Throat and neck cancers now associated with HPV

Doctors at Carle Foundation Hospital say throat and neck cancers in men are now being linked to human papilloma virus, or HPV.

Doctors at Carle Foundation Hospital say throat and neck cancers in men are now being linked to human papilloma virus, or HPV.

Oncologist Kalika Sarma says they're seeing the cancer in HPV patients as young as 40-years-old. In the past, these cancers were mostly associated with heavy drinkers and smokers.

Doctors recommend the HPV vaccine for both males and females, which is available for those between the ages 9 through 26. The recommended ages for getting the vaccine, however, is between 11 and 12-years-old.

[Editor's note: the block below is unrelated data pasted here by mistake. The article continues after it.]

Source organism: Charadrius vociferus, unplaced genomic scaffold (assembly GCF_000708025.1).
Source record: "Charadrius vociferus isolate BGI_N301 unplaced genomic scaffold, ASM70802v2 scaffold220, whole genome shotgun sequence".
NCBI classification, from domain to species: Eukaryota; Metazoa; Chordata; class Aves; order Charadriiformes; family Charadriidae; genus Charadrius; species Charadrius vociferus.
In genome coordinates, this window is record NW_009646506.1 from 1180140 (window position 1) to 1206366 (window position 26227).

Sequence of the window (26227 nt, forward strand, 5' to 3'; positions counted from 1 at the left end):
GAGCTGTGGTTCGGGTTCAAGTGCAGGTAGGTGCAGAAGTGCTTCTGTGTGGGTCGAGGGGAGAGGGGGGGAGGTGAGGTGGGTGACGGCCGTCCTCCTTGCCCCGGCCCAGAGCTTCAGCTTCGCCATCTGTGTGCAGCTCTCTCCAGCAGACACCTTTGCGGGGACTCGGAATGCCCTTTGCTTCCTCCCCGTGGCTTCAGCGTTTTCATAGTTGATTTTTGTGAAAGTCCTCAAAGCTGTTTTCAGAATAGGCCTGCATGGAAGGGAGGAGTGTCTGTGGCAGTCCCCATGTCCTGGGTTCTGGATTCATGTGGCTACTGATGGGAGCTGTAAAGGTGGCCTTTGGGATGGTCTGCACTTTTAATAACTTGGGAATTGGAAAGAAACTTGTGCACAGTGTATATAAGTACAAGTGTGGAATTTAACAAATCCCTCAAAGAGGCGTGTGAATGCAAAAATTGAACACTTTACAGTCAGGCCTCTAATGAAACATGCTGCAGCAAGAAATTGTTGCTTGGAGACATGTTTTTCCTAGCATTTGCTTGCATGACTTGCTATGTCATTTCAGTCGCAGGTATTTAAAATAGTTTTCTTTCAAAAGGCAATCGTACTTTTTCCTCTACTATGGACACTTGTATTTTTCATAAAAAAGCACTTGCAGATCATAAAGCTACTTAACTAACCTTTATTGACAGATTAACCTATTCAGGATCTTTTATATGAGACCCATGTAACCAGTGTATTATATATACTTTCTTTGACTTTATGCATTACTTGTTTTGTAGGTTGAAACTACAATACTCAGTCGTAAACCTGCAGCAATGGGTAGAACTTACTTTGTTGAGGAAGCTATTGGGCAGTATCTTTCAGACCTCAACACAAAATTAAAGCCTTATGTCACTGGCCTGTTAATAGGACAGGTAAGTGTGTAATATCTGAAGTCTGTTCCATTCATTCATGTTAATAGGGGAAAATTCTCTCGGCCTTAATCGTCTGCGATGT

They also say early detection is key.

"A lot of times patients don’t have any symptoms as such, other than swelling on the neck,” Dr. Sarma said. “And they just have to be aware there may be something more going on than just swelling of the neck."

Some good news, however, is that Dr. Sarma says these neck and throat tumors are treatable with chemotherapy and radiation, and they're not typically seeing it come back a second time.

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